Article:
Official Public & Real Property Records
Real Property Records
Since the beginning of county government, the county clerk’s office has had the important responsibility of keeping the records of which of its citizens owned what property. The number and titles of property records has expanded over the years to cover more than 34 different types of documents: deeds, deeds of trust, warranty deeds, oil / gas leases, bills of sale, deed restrictions, homestead designation, power of attorney, releases, and many more.
Since the 1980s county clerks have combined records / books of other documents with the real property records to create what is now called, the Official Public Record of Taylor County. Types of documents added are abstracts of judgments, assumed name certificates, state and federal tax liens, plats, occupational bonds, mechanics liens, livestock brands, state water permits, and the list goes on and on.
In Taylor County the first “real property” records were recorded in the county clerk’s office in the 1870s. To date there are over 4 million images of documents requiring approximately 4 terabytes of computer database. In 2012, the clerk’s office recorded over 29,000 different documents.
The instruments are filed and recorded in a safe and permanent manner and an index is provided so records may be easily and completely retrieved. Visit our Real Property Records online database or by coming into the office.
To be eligible to be recorded a document must have the following attributes:
- Be a document that is statutorily authorized to be recorded.
- Your document must be the original or a certified copy.
- There must be a title at the top.
- If it’s a deed, the grantee’s address must be listed.
- If it’s a deed of trust, the trustee or beneficiary’s address must be listed.
- All other documents must have a return address listed on the bottom or back.
- The signatures must be original.
- Your name must be printed or typed underneath your signature.
- There must be a completed original notary acknowledgment with seal. Seal and notarial commission must not have expired date and must be legible.
- The property must be located in Taylor County and include the complete legal description indicating property is in Taylor County, Texas.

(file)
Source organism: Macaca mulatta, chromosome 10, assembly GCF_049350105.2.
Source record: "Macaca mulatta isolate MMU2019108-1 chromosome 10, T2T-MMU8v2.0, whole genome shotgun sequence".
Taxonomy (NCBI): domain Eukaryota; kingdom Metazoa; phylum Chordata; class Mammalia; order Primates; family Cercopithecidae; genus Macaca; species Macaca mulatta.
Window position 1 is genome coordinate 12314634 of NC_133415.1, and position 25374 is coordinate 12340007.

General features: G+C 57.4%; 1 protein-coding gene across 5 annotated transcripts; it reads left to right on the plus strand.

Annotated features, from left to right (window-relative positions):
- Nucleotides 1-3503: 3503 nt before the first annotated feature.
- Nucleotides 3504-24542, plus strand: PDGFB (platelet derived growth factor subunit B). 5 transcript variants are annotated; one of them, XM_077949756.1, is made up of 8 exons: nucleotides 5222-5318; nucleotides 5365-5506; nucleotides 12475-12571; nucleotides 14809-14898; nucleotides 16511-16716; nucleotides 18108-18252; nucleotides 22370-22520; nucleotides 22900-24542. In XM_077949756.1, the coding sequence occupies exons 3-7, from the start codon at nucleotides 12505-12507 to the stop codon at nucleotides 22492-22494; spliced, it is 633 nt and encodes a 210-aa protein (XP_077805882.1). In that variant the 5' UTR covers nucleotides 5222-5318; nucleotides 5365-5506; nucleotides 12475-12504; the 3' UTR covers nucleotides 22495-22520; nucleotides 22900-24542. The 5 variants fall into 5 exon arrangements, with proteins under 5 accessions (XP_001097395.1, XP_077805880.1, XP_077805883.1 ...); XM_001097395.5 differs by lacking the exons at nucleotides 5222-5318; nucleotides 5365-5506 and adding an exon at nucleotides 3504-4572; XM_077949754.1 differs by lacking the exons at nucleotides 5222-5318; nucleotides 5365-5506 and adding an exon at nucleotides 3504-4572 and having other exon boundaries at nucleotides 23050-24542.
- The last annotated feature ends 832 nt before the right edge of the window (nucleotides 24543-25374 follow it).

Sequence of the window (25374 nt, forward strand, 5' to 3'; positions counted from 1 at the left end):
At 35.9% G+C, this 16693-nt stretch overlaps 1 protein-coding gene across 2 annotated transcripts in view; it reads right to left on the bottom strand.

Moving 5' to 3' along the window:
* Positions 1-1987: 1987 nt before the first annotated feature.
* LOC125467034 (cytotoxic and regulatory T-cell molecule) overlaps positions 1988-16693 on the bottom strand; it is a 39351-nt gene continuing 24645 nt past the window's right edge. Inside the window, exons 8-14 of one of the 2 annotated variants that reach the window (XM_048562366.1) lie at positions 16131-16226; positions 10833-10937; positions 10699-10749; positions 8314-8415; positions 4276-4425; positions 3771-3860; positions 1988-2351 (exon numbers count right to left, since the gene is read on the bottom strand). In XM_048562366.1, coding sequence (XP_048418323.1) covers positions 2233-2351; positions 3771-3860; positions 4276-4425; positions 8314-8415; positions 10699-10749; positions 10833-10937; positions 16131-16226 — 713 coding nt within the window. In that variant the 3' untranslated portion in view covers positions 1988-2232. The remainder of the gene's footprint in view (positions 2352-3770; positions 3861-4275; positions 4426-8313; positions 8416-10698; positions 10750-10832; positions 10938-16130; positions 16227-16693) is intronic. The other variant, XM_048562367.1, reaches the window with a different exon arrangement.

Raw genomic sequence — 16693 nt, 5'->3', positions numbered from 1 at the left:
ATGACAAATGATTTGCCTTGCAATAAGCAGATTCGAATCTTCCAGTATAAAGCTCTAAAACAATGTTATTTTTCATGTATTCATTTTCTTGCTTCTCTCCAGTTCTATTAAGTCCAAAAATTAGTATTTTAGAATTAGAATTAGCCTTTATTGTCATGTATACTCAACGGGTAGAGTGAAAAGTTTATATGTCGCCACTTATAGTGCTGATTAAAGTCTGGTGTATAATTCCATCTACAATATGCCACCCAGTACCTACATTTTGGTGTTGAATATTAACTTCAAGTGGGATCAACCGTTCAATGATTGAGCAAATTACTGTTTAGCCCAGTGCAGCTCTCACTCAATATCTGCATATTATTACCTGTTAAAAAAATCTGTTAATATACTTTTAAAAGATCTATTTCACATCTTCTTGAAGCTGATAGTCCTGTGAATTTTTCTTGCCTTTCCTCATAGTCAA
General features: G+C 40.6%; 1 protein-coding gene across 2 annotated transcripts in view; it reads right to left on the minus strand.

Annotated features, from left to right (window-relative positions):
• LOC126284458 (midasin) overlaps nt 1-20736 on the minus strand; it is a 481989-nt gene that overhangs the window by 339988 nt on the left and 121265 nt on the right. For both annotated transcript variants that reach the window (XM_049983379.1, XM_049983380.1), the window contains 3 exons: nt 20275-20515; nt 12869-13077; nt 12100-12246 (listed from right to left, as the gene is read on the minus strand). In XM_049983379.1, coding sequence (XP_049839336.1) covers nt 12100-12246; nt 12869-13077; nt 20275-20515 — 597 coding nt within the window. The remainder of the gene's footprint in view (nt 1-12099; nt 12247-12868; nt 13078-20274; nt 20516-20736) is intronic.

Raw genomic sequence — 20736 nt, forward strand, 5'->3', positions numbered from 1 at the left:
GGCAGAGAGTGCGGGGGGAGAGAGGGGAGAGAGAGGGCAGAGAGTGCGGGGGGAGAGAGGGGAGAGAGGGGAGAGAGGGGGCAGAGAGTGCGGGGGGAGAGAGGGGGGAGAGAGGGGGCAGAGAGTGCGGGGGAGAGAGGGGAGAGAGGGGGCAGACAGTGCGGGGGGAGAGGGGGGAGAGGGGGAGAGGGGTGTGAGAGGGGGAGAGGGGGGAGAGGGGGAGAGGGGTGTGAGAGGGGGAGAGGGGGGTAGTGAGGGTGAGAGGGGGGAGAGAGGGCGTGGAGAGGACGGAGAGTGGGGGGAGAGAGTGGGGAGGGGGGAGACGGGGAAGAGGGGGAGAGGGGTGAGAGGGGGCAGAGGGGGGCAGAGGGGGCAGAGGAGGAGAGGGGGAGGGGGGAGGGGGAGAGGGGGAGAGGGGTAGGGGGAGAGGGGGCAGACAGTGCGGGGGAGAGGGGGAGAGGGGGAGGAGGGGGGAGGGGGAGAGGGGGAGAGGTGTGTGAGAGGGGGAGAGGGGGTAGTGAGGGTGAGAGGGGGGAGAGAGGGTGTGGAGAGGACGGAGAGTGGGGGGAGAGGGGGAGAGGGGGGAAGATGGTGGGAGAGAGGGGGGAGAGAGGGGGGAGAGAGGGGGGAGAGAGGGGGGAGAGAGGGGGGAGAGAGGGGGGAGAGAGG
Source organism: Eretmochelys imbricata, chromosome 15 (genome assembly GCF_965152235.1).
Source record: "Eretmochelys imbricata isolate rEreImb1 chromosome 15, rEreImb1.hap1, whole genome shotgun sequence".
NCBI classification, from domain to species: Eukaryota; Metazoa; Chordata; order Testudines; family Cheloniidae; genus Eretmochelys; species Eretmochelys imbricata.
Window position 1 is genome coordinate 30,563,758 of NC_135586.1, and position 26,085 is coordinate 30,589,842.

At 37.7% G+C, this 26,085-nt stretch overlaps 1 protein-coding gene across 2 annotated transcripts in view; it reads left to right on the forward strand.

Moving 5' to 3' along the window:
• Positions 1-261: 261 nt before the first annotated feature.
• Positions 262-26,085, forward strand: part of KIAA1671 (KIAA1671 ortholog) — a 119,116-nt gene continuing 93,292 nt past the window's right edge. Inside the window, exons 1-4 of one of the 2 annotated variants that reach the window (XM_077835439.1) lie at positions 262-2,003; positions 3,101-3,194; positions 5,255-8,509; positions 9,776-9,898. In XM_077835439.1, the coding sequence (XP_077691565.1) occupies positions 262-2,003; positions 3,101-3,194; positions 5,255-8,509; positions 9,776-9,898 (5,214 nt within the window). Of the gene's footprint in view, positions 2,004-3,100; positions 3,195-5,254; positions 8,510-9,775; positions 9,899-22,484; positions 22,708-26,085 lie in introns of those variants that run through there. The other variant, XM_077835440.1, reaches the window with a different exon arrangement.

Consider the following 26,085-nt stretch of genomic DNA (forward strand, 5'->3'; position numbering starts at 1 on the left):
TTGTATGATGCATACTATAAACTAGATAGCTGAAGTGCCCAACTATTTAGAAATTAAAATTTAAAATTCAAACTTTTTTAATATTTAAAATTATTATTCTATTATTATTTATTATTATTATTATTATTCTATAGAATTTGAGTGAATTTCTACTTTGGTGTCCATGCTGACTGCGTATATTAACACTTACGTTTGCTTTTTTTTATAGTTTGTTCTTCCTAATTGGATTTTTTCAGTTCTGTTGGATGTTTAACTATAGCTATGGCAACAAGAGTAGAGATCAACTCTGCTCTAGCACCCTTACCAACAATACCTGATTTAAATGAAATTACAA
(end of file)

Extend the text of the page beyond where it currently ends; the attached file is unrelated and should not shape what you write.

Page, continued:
- A margin of at least an inch is required on top, bottom, left and right on each page of a document.
Notice of Confidentiality Rights
if you are a natural person, you may remove or strike any or all of the following information from this instrument before it is filed for record in the public records. This information includes your social security number or your driver’s license number.
Filing & Fees
The filing fee is $26 for the first page and $4 for each additional page. It is a crime to intentionally or knowingly file a fraudulent court record or a fraudulent document with the clerk.
Electronic Recording or E-recording
Taylor county clerk’s office accepts electronic recording of real property records from those who are authorized by local government code 195.003. Xerox Government Records, Simplifile, and Corporate Service Company (CSC) are the vendors that have been authorized for use, you may contact them and sign up for e-recording at the Erxchange website.
Rules & Regulations for Researching / Copying Records
- Due to constraints in electrical supply and the importance of keeping dedicated electrical outlets, no one may hook-up any equipment into the electrical supply in the clerk’s office.
- Due to trademark and other legal rights to any hardware system and/or proprietary software, no citizen, agent, company, or other individual or business may connect any electronic device into the computer systems, either owned or leased in the clerk’s office.
- Due to the close quarters or crowding in this office, there is no room for additional equipment. No individual may install or use private equipment such as a copier, scanner, microfilm equipment, etc.
- There are eight public search stations for the official public records and two public search stations for court records. At any time these are all being utilized, the person who has been at the stations the longest must allow a new person to use the computer. If there are more than eight or two and those using the computers will not yield them to another, then the rule of 15 minutes per computer per person at any one time will be enforced.